Senate Finance Committee Chairman Max BaucusMax BaucusThe mysterious sealed opioid report fuels speculation Lobbying World Even Steven: How would a 50-50 Senate operate? MORE (D-Mont.) warned GOP negotiators that he's ready to move a healthcare overhaul with or without them.
Baucus and other members of the Gang of Six held a 90-minute conference call Friday during which they discussed their experiences back home over the monthlong August break.
The statement was a clear signal to the other negotiators that Baucus intends to stick to a Sept. 15 deadline for a bipartisan agreement on healthcare reform.
Senate Democratic aides outside the committee, however, have already given up hope on talks with GOP Sens. Mike EnziMike EnziPresident-elect Trump: Please drain the student loan swamp Liz Cheney wins Wyoming House seat GOP senators avoid Trump questions on rigged election MORE (Wyo.) and Chuck GrassleyChuck GrassleyDrug pricing debate going into hibernation GOP leaders host Trump's top deputies Key Republican wants details on Ohio State attacker MORE (Iowa), who have taken a harder rhetorical stance over the recess.
Skeptical Democrats say it would take a near-miracle to bring the two lawmakers together to support an agreement that the rest of the Democratic Conference would consider.
In a statement released Friday, Baucus described the teleconference as "productive."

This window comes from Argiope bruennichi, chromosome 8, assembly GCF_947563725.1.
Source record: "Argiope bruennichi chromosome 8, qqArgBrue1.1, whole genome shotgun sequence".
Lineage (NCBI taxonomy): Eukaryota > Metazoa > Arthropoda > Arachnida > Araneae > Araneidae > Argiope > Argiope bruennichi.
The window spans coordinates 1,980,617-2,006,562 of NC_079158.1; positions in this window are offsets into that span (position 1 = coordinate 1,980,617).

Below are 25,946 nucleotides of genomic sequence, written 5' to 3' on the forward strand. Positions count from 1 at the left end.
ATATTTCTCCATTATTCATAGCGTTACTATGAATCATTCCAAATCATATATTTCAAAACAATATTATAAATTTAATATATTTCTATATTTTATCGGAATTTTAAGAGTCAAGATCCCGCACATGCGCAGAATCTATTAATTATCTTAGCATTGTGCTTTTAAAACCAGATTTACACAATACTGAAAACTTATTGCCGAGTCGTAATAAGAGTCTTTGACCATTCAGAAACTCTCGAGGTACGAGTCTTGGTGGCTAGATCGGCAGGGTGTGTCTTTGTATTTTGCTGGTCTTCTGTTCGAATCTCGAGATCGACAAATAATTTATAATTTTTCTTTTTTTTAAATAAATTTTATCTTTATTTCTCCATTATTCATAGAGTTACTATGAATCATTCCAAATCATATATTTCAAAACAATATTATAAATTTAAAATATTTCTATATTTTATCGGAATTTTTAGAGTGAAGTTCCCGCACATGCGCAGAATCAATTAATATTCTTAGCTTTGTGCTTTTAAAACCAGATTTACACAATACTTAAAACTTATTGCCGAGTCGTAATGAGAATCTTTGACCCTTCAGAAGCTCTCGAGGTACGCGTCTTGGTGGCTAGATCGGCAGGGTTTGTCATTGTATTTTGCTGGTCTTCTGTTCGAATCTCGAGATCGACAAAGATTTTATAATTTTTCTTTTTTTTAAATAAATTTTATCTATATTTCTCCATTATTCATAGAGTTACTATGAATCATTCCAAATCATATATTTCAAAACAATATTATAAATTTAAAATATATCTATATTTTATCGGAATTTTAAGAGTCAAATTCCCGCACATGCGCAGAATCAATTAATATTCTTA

"We addressed a number of issues at hand and the next steps moving forward," Baucus said. "Health reform is certainly a significant challenge and each time we talk, we are reminded just how many areas of agreement exist."
Baucus said the gang would meet again next Tuesday and "take stock of where we are and determine how to best pass real reform."
President Barack ObamaBarack ObamaConfirm Scott Palk for the Western District of Oklahoma Dean drifts behind in DNC race Republicans tried to flip Electoral College voters too — look at 2008 MORE and White House officials have shifted their focus in recent weeks to brokering a side deal with Maine Sen. Olympia Snowe (R). They have dismissed Enzi as a lost cause and have grown increasing skeptical of Grassley as he has become more critical of Democratic proposals during the recess.
Baucus has kept in regular contact with the White House to apprise Obama of the status of negotiations. White House press secretary Robert Gibbs said Monday that Enzi had virtually walked away from the negotiating table.
Enzi disputed Gibbs's characterization in a statement Thursday, in which he called for bipartisan talks to continue.